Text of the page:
Carey Price and the word that starts with an R


“The news of Carey Price’s knee is pretty daunting. ”

Posted at 7:26 am

The Canadian’s GM, Kent Hughes, did not turn the blindfold. He ripped it off. Suddenly. He hurts. Except at one point we had to acknowledge the obvious: Carey Price’s superb career is coming to an end.

” This summer, [Carey] received an injection in the knee. She didn’t help him. To be fair, Carey is not expected to be available at the start of the season at this point. And I don’t know if there is a path for Carey’s return this season through a rehabilitation process. ”

Even in the long term, the prognosis is bleak. Kent Hughes briefly mentioned an operation, without much conviction. He stopped shortly before saying the word taboo. The one that begins with the letter R.

” Retirement. ”

Did Carey Price get there?


First, because there is no urgency. He still has 31.25 million left in his contract. If he stays on the disabled list, he’ll make millions. If he leaves, he will have to give up. Under these circumstances, would you retire? Me niether.

Only this – easy – decision delays a much more painful one: the moment of the announcement. A step feared by all elite athletes. Even if the pain is extreme. Even if the knee no longer holds. Even if the body no longer follows.

How come ?

Because they don’t see their sport as just a job. It is their great love. Their passion. The heart of their life. Carey Price started playing hockey at an early age. At age 9, she flew three times a week to train 200 miles from home. At 16 she moved to the United States to form a junior club. Now 35, she has spent half her life in the Habs organization. “Being the goalkeeper of the Canadiens is my identity,” he said last winter. And mourning his identity is harder than stopping Connor McDavid on the run.

This phenomenon does not only affect athletes. Entrepreneurs are unable to leave control of their business to the next generation. Teachers, doctors and journalists refuse to leave the school, hospital or the media where they work. My former colleague Claude Gingras stayed at The print up to 84 years! But in sports, retirement is particularly difficult, university studies show.

Concrete cases abound. Roger Federer, 41, has a wet knee. He hasn’t played for 14 months. However, he has not yet announced his retirement. Tom Brady, 45, has announced his retirement. Six weeks later, he changed his mind and confirmed his return to the field. As for Serena Williams, 40, she finally found the courage to say the word that begins with the letter R last week. Not without difficulty.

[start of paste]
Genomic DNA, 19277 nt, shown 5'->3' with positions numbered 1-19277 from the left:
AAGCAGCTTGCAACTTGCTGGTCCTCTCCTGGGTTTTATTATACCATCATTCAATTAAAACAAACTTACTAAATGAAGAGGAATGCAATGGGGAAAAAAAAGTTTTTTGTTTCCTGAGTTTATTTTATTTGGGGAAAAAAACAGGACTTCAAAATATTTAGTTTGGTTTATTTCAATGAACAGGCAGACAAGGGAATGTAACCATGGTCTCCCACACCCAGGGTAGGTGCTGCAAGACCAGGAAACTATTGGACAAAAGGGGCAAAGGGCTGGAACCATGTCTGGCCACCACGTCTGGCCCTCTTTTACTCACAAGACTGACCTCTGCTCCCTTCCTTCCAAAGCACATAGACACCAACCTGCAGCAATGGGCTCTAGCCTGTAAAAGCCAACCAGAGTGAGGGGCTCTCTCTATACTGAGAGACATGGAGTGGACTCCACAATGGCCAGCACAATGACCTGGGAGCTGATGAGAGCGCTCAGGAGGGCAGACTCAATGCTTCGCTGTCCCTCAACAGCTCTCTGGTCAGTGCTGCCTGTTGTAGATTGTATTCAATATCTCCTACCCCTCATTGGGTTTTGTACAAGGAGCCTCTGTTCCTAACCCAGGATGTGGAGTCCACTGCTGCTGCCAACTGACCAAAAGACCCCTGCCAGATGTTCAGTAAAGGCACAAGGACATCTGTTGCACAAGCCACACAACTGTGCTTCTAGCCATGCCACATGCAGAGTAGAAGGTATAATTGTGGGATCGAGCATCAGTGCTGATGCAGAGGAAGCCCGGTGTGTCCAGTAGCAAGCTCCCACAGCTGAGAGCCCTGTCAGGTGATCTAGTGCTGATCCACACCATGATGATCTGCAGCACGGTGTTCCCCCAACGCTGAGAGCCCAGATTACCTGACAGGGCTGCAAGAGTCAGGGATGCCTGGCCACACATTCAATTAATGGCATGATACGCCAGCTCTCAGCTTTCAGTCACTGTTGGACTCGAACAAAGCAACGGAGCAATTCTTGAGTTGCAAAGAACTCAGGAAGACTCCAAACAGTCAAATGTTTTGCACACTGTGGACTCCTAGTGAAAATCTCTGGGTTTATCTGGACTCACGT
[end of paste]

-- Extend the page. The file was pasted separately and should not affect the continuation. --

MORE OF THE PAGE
Serena Williams, after her defeat at the Toronto tournament last week, the day after the announcement of her imminent retirement

“I never liked the word retirement, he wrote rowing. It doesn’t sound like a modern word to my ears. I prefer to talk about transition. Or perhaps the best word is evolution. I evolve from tennis to other things that are very important to me. ”

The sequel is even more interesting and reveals the feelings that eat away at athletes in the twilight of their career.

“I resisted admitting to myself or others that I had to stop playing tennis. My husband Alexis and I barely talked about it together. It’s like a taboo subject. I can’t even have this conversation with my parents. It is unreal until it is said out loud. And when I say that, I have a lump in my throat. I’m crying. The only person I really discussed this with was my therapist. ”

For many athletes, retirement is stressful. Worrying. Yes, they will have a lot of free time. Yes, they have a lot of money. But their social life will be turned upside down. Sometimes for the better. Sometimes, unfortunately, for the worse.

According to the work of Barbara Jane Chambers (2004), one in eight NHL hockey players exhibit symptoms of depression after retirement. Another study, published in Canada in 2020, showed that retired NHL players were twice as likely as active players to experience “moderate to very severe” symptoms of depression. It is also a higher ratio than the rest of the population.

All these reasons explain why so many athletes resist the idea of ​​retirement and wish to extend their careers. For a year Michael Bossy dreamed of a return to the game that did not materialize. Guy Lafleur has come out of early retirement to play another three seasons. Jaromir Jagr still plays at 50. Gordie Howe left the NHL at the age of 52.

Has Carey Price decided yet?

Maybe yes. Maybe not.

In any case, let’s not rush it. Respect his choice.

After his superb career with the Canadian, he deserves it.


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